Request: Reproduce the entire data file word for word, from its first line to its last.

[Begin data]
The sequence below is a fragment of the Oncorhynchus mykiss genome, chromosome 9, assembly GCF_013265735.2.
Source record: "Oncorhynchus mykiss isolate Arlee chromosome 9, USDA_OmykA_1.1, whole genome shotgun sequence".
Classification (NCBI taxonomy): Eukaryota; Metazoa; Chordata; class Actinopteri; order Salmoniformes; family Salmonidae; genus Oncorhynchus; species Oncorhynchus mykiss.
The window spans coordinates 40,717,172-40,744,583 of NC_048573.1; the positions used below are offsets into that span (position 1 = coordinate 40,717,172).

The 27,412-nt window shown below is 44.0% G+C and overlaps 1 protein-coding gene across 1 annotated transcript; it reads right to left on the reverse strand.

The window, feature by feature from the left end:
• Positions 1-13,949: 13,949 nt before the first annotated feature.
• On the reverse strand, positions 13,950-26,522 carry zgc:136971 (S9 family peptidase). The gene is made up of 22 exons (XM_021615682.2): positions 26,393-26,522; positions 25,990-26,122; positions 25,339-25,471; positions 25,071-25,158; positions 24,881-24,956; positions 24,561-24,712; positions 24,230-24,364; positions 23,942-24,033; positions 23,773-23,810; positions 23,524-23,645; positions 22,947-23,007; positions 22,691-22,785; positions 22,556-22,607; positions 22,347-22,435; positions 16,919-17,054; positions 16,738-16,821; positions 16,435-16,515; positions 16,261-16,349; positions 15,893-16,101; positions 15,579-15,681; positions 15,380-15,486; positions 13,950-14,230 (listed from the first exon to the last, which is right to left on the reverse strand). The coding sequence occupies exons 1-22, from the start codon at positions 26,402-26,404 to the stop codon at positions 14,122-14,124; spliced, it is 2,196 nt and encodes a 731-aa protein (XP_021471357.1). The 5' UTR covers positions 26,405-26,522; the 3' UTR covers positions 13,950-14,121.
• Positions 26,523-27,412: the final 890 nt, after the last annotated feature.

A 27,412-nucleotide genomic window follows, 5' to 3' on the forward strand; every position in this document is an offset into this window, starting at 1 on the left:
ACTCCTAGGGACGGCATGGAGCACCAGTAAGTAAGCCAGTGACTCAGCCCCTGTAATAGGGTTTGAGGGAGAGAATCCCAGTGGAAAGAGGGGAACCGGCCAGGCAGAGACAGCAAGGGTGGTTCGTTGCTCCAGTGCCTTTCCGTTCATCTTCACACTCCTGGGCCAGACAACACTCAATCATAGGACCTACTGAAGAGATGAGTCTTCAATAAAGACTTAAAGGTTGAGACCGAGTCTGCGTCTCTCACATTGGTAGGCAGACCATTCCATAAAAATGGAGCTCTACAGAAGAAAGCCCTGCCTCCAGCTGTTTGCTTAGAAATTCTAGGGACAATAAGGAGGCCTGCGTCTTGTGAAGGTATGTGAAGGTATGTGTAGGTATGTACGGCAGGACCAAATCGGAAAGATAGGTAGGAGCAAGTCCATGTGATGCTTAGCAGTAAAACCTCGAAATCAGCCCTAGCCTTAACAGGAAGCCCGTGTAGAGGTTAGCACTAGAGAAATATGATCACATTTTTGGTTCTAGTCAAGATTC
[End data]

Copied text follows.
The sequence below is a fragment of the Oncorhynchus mykiss genome, chromosome 9, assembly GCF_013265735.2.
Source record: "Oncorhynchus mykiss isolate Arlee chromosome 9, USDA_OmykA_1.1, whole genome shotgun sequence".
Classification (NCBI taxonomy): Eukaryota; Metazoa; Chordata; class Actinopteri; order Salmoniformes; family Salmonidae; genus Oncorhynchus; species Oncorhynchus mykiss.
The window spans coordinates 40,717,172-40,744,583 of NC_048573.1; the positions used below are offsets into that span (position 1 = coordinate 40,717,172).

The 27,412-nt window shown below is 44.0% G+C and overlaps 1 protein-coding gene across 1 annotated transcript; it reads right to left on the reverse strand.

The window, feature by feature from the left end:
• Positions 1-13,949: 13,949 nt before the first annotated feature.
• On the reverse strand, positions 13,950-26,522 carry zgc:136971 (S9 family peptidase). The gene is made up of 22 exons (XM_021615682.2): positions 26,393-26,522; positions 25,990-26,122; positions 25,339-25,471; positions 25,071-25,158; positions 24,881-24,956; positions 24,561-24,712; positions 24,230-24,364; positions 23,942-24,033; positions 23,773-23,810; positions 23,524-23,645; positions 22,947-23,007; positions 22,691-22,785; positions 22,556-22,607; positions 22,347-22,435; positions 16,919-17,054; positions 16,738-16,821; positions 16,435-16,515; positions 16,261-16,349; positions 15,893-16,101; positions 15,579-15,681; positions 15,380-15,486; positions 13,950-14,230 (listed from the first exon to the last, which is right to left on the reverse strand). The coding sequence occupies exons 1-22, from the start codon at positions 26,402-26,404 to the stop codon at positions 14,122-14,124; spliced, it is 2,196 nt and encodes a 731-aa protein (XP_021471357.1). The 5' UTR covers positions 26,405-26,522; the 3' UTR covers positions 13,950-14,121.
• Positions 26,523-27,412: the final 890 nt, after the last annotated feature.

A 27,412-nucleotide genomic window follows, 5' to 3' on the forward strand; every position in this document is an offset into this window, starting at 1 on the left:
ACTCCTAGGGACGGCATGGAGCACCAGTAAGTAAGCCAGTGACTCAGCCCCTGTAATAGGGTTTGAGGGAGAGAATCCCAGTGGAAAGAGGGGAACCGGCCAGGCAGAGACAGCAAGGGTGGTTCGTTGCTCCAGTGCCTTTCCGTTCATCTTCACACTCCTGGGCCAGACAACACTCAATCATAGGACCTACTGAAGAGATGAGTCTTCAATAAAGACTTAAAGGTTGAGACCGAGTCTGCGTCTCTCACATTGGTAGGCAGACCATTCCATAAAAATGGAGCTCTACAGAAGAAAGCCCTGCCTCCAGCTGTTTGCTTAGAAATTCTAGGGACAATAAGGAGGCCTGCGTCTTGTGAAGGTATGTGAAGGTATGTGTAGGTATGTACGGCAGGACCAAATCGGAAAGATAGGTAGGAGCAAGTCCATGTGATGCTTAGCAGTAAAACCTCGAAATCAGCCCTAGCCTTAACAGGAAGCCCGTGTAGAGGTTAGCACTAGAGAAATATGATCACATTTTTGGTTCTAGTCAAGATTC